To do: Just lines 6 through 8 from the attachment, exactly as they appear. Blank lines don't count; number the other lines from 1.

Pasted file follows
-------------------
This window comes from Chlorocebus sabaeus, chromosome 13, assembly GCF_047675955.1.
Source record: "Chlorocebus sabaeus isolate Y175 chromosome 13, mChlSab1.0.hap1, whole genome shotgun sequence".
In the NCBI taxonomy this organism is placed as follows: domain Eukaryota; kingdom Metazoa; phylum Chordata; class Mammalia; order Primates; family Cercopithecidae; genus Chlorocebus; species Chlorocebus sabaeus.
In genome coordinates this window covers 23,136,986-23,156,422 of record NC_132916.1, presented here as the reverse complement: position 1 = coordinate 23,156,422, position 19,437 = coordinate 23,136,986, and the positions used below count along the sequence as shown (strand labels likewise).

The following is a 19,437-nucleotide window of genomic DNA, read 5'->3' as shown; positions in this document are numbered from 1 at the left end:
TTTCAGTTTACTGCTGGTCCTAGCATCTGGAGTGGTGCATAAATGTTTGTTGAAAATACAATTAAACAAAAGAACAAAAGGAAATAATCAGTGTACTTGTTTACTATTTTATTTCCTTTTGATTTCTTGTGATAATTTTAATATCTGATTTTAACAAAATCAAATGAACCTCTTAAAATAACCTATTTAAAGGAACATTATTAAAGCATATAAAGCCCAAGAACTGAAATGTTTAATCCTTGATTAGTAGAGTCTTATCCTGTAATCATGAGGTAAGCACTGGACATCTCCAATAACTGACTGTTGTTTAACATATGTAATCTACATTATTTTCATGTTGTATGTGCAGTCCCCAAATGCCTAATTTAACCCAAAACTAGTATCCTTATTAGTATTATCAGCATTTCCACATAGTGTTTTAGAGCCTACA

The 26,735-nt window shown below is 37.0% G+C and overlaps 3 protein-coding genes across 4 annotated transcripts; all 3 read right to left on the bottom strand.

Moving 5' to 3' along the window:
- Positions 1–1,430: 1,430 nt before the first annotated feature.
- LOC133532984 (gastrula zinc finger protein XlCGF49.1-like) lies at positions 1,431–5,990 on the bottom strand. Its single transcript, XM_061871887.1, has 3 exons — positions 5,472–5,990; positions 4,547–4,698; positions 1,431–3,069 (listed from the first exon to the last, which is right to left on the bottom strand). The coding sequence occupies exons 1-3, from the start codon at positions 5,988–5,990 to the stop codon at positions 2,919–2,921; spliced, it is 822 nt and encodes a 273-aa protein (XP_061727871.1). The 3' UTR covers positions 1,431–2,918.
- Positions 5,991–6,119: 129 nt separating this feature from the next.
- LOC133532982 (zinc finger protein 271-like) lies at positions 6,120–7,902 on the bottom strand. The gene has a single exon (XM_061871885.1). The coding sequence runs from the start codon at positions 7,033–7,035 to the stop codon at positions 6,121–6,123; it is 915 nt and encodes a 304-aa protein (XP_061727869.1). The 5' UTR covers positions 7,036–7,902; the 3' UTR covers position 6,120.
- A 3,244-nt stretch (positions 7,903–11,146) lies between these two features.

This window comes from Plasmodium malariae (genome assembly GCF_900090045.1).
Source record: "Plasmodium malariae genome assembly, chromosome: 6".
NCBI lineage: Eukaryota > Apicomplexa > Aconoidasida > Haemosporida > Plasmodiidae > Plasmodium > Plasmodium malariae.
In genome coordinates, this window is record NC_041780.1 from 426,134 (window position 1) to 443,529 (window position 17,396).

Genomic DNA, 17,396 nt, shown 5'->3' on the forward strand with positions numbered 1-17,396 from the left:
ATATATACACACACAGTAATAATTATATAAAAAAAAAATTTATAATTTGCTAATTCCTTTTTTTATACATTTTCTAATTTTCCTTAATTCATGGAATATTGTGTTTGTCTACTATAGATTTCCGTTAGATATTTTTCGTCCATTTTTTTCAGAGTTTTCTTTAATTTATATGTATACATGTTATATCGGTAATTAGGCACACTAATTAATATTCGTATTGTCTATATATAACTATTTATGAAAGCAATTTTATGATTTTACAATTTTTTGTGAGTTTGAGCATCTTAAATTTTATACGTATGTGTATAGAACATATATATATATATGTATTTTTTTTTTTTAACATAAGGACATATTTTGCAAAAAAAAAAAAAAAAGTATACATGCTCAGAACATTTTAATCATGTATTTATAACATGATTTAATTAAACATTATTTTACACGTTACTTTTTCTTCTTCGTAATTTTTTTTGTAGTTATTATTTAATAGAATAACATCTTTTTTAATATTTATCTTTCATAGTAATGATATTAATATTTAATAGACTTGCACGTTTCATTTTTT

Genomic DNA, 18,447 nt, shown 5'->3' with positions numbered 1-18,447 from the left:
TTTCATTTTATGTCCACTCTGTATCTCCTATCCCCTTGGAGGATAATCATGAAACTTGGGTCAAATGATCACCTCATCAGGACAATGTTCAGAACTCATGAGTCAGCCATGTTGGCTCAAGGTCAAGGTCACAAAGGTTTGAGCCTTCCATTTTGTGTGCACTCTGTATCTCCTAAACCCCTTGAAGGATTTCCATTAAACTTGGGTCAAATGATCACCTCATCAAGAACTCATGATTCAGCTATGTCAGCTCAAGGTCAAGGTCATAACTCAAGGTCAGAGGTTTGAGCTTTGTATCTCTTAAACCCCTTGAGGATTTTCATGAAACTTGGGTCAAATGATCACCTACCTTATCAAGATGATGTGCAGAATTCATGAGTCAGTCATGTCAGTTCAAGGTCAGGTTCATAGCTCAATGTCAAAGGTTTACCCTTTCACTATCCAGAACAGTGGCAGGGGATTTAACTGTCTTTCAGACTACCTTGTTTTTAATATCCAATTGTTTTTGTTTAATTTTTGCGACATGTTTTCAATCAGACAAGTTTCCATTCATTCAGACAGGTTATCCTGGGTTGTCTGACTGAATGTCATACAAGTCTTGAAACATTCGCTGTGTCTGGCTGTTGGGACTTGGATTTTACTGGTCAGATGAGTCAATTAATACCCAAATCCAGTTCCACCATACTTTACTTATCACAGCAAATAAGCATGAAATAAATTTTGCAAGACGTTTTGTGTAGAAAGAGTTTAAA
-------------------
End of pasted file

TTTCAGTTTACTGCTGGTCCTAGCATCTGGAGTGGTGCATAAATGTTTGTTGAAAATACAATTAAACAAAAGAACAAAAGGAAATAATCAGTGTACTTGTTTACTATTTTATTTCCTTTTGATTTCTTGTGATAATTTTAATATCTGATTTTAACAAAATCAAATGAACCTCTTAAAATAACCTATTTAAAGGAACATTATTAAAGCATATAAAGCCCAAGAACTGAAATGTTTAATCCTTGATTAGTAGAGTCTTATCCTGTAATCATGAGGTAAGCACTGGACATCTCCAATAACTGACTGTTGTTTAACATATGTAATCTACATTATTTTCATGTTGTATGTGCAGTCCCCAAATGCCTAATTTAACCCAAAACTAGTATCCTTATTAGTATTATCAGCATTTCCACATAGTGTTTTAGAGCCTACA

The 26,735-nt window shown below is 37.0% G+C and overlaps 3 protein-coding genes across 4 annotated transcripts; all 3 read right to left on the bottom strand.

Moving 5' to 3' along the window: